To quantify the clinical sequelae of chest tube clogging, a composite clinical endpoint of retained blood interventions was proposed in prior publications [1, 3, 4, 5]. Retained blood as an endpoint is defined as any postoperative intervention to remove blood, blood clot or bloody fluid after cardiac surgery [4]. This includes taking a patient back to wash out mediastinal clot or hemothorax, inserting an additional chest tube in the ICU, thoracentesis or pericardial drainage for bloody effusions. Sirch, et al., previously demonstrated a 43% relative risk reduction in retained blood in an all comers population of cardiac surgery patients treated with ATC, and Maltais, et al., reported a 59% reduction in retained blood in a mechanical assist cohort of patients [5, 11]. Likewise in this study, we noted a 59% relative risk reduction in retained blood in matched patients.

The primary driver of the reduction in the retained blood composite endpoint were interventions to drain pleural effusion by thoracentesis. In this series over the course of 30 days, 22% of Phase 0 patients required at least one pleural intervention which was reduced to 8.1% in patients in Phase 2. The majority of early pleural effusions are known to be bloody and inflammatory after cardiac surgery [18, 19]. By minimizing retained blood in the pericardium and pleural spaces there could be less of an inflammatory process driving fluid exudation from the inflamed mesothelium during recovery [4]. Although there was a trend toward reduced take back for re-exploration for bleeding for washout of mediastinal clot the sample sizes was too small for statistical comparison [20].

In this study, as also seen by Sirch, et al., the volume of bleeding (measured as chest tube output) was significantly less in Phase 2 patients at 24 h and in total [5]. While this may seem counter intuitive, it suggest there may be an advantage of more rapidly clearing shed mediastinal blood to prevent on going microvascular bleeding from the cut surfaces in the early hours after surgery. Tissue plasminogen activator (t-PA) is known to significantly accumulate in shed mediastinal blood, which can promote on going microvascular bleeding within the postsurgical space if not promptly evacuated by chest tubes [21]. Therefore perhaps having shed mediastinal blood more effectively evacuated could leave less t-PA remaining in contact with these tissues, facilitating a more rapid achievement of microvascular hemostasis in this time period.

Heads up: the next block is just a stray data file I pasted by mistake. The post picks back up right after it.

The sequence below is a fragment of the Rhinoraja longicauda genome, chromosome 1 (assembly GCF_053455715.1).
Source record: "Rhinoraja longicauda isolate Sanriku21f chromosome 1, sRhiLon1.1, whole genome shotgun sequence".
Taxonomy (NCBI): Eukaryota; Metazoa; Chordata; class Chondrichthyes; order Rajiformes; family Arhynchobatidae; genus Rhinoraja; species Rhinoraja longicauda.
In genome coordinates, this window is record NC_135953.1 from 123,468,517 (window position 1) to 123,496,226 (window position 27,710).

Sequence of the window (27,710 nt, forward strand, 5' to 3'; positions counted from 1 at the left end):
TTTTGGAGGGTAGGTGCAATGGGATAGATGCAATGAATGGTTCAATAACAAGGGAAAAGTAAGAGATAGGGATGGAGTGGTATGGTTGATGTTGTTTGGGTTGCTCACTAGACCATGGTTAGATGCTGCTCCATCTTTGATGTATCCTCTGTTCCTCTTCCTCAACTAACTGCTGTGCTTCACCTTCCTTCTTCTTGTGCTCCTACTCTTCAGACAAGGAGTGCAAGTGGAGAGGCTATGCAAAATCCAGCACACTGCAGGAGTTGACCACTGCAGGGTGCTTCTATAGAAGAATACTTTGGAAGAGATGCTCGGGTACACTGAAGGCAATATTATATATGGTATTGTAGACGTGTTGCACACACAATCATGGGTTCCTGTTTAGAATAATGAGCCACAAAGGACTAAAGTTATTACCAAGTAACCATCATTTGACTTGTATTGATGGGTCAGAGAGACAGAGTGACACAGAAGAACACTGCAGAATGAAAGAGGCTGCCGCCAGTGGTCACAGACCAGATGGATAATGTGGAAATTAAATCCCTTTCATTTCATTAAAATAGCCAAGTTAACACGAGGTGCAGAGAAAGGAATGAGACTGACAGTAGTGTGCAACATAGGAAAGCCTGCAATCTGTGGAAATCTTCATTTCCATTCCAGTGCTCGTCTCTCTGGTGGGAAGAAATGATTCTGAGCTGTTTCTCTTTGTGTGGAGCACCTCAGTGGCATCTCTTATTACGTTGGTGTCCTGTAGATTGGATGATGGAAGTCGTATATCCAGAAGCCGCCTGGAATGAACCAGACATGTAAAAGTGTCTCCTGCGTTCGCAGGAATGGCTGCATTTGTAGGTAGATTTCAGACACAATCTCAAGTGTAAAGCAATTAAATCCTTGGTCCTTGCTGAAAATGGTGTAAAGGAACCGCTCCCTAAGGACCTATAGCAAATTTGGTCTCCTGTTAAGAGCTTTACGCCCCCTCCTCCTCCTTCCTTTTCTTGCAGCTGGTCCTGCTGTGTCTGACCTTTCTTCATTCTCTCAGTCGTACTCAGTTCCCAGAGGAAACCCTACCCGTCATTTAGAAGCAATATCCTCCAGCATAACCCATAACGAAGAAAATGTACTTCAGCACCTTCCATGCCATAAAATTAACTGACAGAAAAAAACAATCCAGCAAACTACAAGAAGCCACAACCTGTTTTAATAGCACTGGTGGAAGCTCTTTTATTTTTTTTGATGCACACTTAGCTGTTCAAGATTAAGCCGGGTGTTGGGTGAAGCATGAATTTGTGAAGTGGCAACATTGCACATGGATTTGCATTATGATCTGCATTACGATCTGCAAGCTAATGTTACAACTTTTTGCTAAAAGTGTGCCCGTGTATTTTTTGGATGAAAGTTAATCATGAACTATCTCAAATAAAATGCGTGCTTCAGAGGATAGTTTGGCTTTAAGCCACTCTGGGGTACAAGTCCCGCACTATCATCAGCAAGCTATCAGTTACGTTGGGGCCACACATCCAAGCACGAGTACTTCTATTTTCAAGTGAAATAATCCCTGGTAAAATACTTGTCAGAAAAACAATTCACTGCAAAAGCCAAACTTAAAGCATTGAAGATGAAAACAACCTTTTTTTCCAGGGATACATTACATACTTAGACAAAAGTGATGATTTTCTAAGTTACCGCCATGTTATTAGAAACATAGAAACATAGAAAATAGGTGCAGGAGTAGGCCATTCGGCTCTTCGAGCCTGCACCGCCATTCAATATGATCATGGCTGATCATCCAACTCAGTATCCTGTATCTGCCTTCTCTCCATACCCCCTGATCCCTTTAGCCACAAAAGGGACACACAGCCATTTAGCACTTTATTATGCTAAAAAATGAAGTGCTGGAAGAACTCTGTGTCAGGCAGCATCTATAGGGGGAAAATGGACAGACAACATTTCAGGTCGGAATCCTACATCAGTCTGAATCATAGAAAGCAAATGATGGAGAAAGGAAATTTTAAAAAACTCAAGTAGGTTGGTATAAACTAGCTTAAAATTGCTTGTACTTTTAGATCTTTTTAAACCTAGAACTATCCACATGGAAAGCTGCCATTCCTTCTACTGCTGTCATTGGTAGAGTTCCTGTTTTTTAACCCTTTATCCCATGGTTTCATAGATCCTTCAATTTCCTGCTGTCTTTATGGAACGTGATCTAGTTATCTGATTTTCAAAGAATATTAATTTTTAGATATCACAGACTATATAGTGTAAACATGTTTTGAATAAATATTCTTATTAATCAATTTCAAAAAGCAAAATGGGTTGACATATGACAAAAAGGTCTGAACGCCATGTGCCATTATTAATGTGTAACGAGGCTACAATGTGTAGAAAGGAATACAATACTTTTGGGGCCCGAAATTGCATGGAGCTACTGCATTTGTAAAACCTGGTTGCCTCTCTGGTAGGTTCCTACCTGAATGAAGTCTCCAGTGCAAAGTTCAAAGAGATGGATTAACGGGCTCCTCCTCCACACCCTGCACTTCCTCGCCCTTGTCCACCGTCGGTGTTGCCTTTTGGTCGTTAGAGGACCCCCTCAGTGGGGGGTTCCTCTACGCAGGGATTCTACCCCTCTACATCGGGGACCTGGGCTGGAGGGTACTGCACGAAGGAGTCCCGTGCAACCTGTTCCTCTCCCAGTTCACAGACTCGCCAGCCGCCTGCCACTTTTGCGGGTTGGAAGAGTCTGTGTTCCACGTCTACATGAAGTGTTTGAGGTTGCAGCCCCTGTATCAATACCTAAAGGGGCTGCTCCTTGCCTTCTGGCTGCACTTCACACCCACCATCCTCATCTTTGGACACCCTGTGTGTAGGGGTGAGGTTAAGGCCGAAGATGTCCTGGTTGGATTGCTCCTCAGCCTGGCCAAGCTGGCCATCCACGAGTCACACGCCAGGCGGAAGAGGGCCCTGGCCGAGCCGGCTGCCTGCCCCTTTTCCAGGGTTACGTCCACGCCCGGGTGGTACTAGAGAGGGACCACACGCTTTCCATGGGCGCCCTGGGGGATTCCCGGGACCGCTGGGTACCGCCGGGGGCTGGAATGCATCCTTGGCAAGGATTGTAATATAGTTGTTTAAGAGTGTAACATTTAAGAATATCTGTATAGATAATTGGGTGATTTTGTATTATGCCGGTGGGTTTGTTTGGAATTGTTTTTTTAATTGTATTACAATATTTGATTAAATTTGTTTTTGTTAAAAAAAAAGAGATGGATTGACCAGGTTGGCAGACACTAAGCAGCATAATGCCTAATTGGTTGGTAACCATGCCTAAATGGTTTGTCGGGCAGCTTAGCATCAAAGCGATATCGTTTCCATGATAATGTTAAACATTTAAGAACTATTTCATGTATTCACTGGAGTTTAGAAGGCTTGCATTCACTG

Retained blood is recognized as an important trigger for POAF in susceptible individuals after heart surgery [22, 23, 24]. Blood not evacuated from the pericardial space coagulates, generating thrombin that recruits neutrophils which promote a localized inflammatory response on the surface of the atrium that is highly pro-oxidant and inflammatory [6]. In patients who have susceptible atrial substrate this oxidative response can trigger POAF [23]. In the present study, there was a 32.4% reduction in POAF. This is consistent with the studies by Sirch, where patients treated with ATC had a 30% reduction in POAF, and St. Onge, where there was a 34% reduction in POAF [5, 12]. This could have a significant impact on hospital resource utilization, as POAF is known to significantly increase hospital costs [25].

AKI is a well-recognized complication of cardiac surgery in the postoperative period [14]. In this study, patients with ATC had lower postoperative creatinine levels as well as a significant reduction in the need for postoperative dialysis. The calculated KDIGO stage I AKI rate was 30% during Phase 0, controls, dropping to 17% in Phase 2 (P = 0.0014). There was a trend towards a reduction in KDIGO stage II and III AKI, but the sample sizes were too small for this analysis. This study was not designed to specifically study these endpoints or the mechanism by which this may occur. However, several mechanisms can be considered such as a reduction in hypotension from tamponade or hypoxia from effusions might put less stress on the kidneys during recovery. Additionally, perhaps if there is less retained blood there is less reabsorption of oxidized products of which are known to contribute to AKI [26]. AKI imposes a sizable financial burden for hospitals and thus reducing this outcome could contribute to a reduction of overall hospital costs [27]. Further studies are indicated to more specifically evaluate this endpoint and the possible mechanisms of how ATC might be an additional adjunct to help minimize AKI after heart surgery.